So. This is the HTC P6300 then. If I’m to look into my bag of more supportive comments I’d probably find the words “well built” and “rugged”. I may also find phrases like “traditional style” and “classic sized screen”. If, however, I was to look into my less favourable bag I’d probably find words like “massive”, “fat” and “old design”.
The device confuses me. One moment I’m thinking, “Woah, this is huge. Why release a device this size?” Then I’m thinking, “Well, it’s no bigger than the Orange SPV M5000 is it?”
Despite my concerns there’s no doubt that this will tick boxes for mobile enterprise environments. I hadn’t put much thought into it but, whilst writing this review, I saw a TV programme about wheel clampers. They were using Pocket PC’s to take photos, punch in registration details, times and dates. They had tough, well built handsets which were big enough to “poke” and hard-wearing. The custom-made software ran on the phone, launched the camera application to snap number-plates and the connectivity fed details back to the central system instantly.
Let’s be honest, the screen is massive. HTC call it “over-size” and it’s ideal for people who don’t often use mobile devices of this type. There’s also lots of on board memory plus a very familiar SD card slot at the top for those cheap, standard MMC/SD cards. This is complemented with generous on-board memory which means stacks of room for your custom software and storage requirements. Windows Mobile 5 has been chosen, I presume, because it means older applications will still run.
Although some people will look on this device as an “old” looking design with its’ big screen, chunky feel, older OS and SD slot, there’s a sizeable chunk of industries that demand a device like this. Imagine you’re rolling out a project to keep track of electrical or heating installations – you want a device that will take good photos, store them and create record a check-list of the installation. The device has to be solid, trustworthy and dependable.
The HTC P6300 is roughly 69.8 x 129.7 x 18.8 mm and weighs 200
grams with the battery.
OS – Windows Mobile 5.0 for Pocket PC Phone Edition AKU 3.3.1
CPU – 32bit Samsung SC32442 Chipset @ 400Mhz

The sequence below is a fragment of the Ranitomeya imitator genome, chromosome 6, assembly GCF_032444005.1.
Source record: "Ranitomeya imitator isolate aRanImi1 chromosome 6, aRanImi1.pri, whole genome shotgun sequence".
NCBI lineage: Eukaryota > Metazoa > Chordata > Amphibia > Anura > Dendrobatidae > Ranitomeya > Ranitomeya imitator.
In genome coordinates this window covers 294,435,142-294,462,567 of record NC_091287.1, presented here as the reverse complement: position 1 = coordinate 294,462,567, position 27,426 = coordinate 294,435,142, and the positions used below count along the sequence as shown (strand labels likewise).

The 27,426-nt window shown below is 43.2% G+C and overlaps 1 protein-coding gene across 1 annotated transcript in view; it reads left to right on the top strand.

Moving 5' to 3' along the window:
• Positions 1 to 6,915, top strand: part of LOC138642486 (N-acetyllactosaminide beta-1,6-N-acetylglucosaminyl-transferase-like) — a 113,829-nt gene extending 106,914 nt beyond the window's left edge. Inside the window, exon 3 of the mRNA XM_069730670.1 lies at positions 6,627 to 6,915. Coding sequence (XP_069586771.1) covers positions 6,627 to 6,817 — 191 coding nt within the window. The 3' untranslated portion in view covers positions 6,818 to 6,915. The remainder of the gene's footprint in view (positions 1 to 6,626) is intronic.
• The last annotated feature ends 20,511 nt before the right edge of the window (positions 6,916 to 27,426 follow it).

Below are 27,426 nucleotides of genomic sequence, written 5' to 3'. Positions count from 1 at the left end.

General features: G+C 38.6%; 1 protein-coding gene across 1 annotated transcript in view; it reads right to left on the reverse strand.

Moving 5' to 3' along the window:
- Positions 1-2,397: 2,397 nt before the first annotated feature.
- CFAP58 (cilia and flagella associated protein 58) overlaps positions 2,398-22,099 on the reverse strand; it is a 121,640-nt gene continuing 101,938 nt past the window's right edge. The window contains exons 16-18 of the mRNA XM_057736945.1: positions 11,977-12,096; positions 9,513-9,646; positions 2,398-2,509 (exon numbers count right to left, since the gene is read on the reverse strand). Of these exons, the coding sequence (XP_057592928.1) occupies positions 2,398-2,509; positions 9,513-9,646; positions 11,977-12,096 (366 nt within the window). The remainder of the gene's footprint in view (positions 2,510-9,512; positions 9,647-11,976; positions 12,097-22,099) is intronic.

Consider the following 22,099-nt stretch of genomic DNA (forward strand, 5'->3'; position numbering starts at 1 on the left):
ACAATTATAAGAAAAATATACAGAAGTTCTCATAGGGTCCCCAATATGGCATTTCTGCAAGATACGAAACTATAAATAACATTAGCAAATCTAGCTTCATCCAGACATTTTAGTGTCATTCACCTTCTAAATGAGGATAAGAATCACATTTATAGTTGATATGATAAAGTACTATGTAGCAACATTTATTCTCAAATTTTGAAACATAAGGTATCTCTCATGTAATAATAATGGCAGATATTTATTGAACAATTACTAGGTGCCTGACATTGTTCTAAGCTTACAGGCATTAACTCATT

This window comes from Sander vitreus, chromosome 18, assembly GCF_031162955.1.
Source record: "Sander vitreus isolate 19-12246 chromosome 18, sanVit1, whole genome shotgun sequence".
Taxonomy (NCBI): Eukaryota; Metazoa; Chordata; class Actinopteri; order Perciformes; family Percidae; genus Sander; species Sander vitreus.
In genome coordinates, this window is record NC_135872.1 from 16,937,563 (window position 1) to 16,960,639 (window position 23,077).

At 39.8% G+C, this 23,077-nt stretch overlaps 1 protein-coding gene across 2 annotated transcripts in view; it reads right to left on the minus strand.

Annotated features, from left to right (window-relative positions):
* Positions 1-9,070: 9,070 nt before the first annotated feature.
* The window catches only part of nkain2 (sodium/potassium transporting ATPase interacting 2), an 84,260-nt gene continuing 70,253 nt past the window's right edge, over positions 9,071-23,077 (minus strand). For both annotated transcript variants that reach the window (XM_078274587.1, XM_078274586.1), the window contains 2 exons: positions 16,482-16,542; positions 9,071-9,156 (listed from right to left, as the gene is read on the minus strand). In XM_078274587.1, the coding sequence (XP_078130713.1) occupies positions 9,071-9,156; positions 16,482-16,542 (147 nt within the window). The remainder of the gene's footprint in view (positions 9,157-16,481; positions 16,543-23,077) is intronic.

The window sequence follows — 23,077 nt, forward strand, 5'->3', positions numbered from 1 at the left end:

Memory – 256 MB ROM, 128 MB RAM
Display – 240 x 320 "traditional" 3.5 "
Networks – GSM900, GSM1800, GSM1900 GPRS
Connectivity – Bluetooth 2.0, 802.11b/g WiFi, IR
Camera – 2 Megapixel with macro mode
First up I wanted to show you the real size of this device. Below you’ll find some comparison photos with the classic iPaq device…
more modern device is actually bigger and bulkier than the older iPaq..
OK, time for our usual fly-over of the device. On the lower half of the screen
is the main navigation button setup. Towards the centre is the circular
navigation control with a polished "action" button. Surrounding that is the two
soft-keys at the top with the "Windows" and "OK" buttons on the lower portion.
oval and the call / end keys jut out slightly so you can easily locate them.
Above the main screen is the main earpiece plus the messaging and internet
buttons which will fire you straight into the relevant applications. You’ve also
got network activity lights in the very top corners here, which you should be
able to see on the shot below.
Here’s the very top of the device. To the left is the IR beam followed by a
standard SD card slot (SD memory has been around for a while and prices are
incredibly cheap now) and a big fat power button. There’s no chance of missing
this – it’s a nice chunky button. In the above shot you can also see the stylus
on the far left plus those network activity LED’s on the top corners.
Top left is the volume adjustment (that slider to the right) and
the voice speed dial access. As usual you just need to tap this to call someone
or run a program, or you can hold it down to record some audio notes or
Here’s the bottom. Nothing too surprising, there’s a standard
mini USB port (don’t worry if it looks slightly different to what you’re used
to, it IS the same as other Windows Mobiles). The reset switch and microphone is
also here. Notice how the call and end keys stick out on this shot.
This shows the camera button and the stylus, which is just
sticking out at the top for illustration. There’s also a grill on the right here
(which is a little hard to see) which houses the main speaker.
The back of the device has a large battery cover which is